A Very Personal Note On Heart Health

Geri-Hirsch-Darin-Friedman

Geri Hirsch + Darin Friedman
Thank you all so much for the concerned snaps, comments, and notes regarding my absence from the WWW. I’m just now coming up for air after going through what was undoubtedly my biggest nightmare.

The story I’m about to share is pretty heavy, but I’m sharing with the hope that it helps save lives. I also ask that you please share this with those that you love.

On January 20th, I got that dreaded call. “Your husband is in the emergency room. You need to go there immediately.”

I’m certain I broke just about every driving law while on my way there, including driving on the wrong side of the road. With a pounding heart, I arrived and was greeted by a social worker who told me that on my husband’s typical morning jog, his heart stopped and he collapsed on the pavement. He was found by a passerby who called 911. LA County Sheriff Leobardo Trujillo arrived at the scene and performed CPR; my husband had no pulse and had stopped breathing.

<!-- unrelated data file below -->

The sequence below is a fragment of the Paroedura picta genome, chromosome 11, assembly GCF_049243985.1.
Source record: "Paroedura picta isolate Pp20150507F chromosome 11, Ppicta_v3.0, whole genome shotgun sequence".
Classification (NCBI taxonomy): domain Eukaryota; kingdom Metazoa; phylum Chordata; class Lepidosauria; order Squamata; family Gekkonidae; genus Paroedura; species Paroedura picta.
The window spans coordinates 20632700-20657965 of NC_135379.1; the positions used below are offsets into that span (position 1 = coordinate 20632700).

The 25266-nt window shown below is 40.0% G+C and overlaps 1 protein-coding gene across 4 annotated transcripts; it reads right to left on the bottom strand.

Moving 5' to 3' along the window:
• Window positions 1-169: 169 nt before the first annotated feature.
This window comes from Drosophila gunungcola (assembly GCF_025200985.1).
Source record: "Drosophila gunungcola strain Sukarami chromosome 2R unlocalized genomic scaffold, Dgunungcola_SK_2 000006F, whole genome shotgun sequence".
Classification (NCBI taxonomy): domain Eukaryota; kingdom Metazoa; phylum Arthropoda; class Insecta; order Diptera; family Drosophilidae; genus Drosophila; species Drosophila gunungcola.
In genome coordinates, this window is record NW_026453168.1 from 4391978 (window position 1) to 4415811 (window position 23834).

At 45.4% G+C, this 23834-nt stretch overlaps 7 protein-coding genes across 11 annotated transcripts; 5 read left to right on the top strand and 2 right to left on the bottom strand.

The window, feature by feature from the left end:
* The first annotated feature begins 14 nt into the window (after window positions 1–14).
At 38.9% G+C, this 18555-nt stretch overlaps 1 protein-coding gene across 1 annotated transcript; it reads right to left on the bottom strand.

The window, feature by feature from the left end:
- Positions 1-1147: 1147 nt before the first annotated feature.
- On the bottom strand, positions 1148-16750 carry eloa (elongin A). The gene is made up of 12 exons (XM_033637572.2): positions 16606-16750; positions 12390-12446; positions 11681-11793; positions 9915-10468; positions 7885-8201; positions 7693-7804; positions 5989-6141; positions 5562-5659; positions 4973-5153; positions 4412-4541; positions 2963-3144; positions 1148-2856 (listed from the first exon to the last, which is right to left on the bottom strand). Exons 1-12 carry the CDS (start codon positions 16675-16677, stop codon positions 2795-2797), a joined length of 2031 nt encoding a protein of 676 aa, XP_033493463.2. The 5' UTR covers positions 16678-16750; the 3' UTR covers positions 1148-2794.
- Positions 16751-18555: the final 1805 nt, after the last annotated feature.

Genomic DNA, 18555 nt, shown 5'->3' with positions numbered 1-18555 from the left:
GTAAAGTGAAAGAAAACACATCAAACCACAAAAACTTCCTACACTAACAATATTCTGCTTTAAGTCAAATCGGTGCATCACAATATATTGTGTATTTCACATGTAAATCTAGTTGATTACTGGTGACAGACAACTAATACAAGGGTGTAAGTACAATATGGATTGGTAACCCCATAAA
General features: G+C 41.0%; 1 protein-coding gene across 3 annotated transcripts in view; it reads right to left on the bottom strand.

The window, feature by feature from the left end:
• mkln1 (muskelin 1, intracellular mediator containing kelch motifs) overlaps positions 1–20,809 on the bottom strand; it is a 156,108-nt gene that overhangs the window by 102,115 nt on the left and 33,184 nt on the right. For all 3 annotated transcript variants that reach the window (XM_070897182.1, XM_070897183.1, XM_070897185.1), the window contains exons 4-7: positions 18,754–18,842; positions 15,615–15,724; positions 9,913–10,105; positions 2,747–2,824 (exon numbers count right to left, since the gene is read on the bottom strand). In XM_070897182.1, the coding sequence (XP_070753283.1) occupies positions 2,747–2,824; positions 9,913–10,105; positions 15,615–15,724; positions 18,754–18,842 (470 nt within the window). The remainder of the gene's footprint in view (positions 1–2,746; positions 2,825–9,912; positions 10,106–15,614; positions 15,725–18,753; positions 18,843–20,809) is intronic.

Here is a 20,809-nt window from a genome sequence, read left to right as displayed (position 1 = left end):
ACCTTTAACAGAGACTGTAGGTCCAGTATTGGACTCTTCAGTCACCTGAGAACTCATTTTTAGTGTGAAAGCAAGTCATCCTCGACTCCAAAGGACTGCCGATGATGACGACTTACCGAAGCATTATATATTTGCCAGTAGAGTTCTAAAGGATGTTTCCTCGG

The fire department arrived minutes later to assist. They got him breathing on his own and rushed him to the hospital where doctors discovered a 95% blockage in his heart. He immediately had surgery, then spent the next few days in a hypothermic coma.

I stayed by his side in the ICU, held his hand, left ESPN on so that he felt at home, and talked to him as though he were awake.

“I love you so much, Boss. We’re going to get through this. You’re the strongest. We got this! PLEEEEASE.”

I was in complete shock. I had never been more afraid.

Our families and friends sat together and prayed. We prayed for him, the doctors and nurses, the men and women who saved his life, and all the other families going through a hard time.

He slowly began to wake up. He’d move an arm or open his eyes, and when he lifted his hand to give us a thumbs up, our tears were uncontrollable. We knew our guy was back!

I’m relieved to share that we’re now home, he’s doing great, and will make a FULL recovery. It’s truly a miracle and there are no words to express our gratitude. I feel like it’s now our responsibility to share his story with the hopes that it can help save others from going through the hardship we’ve endured. Here is what I learned and ask all of you to please do: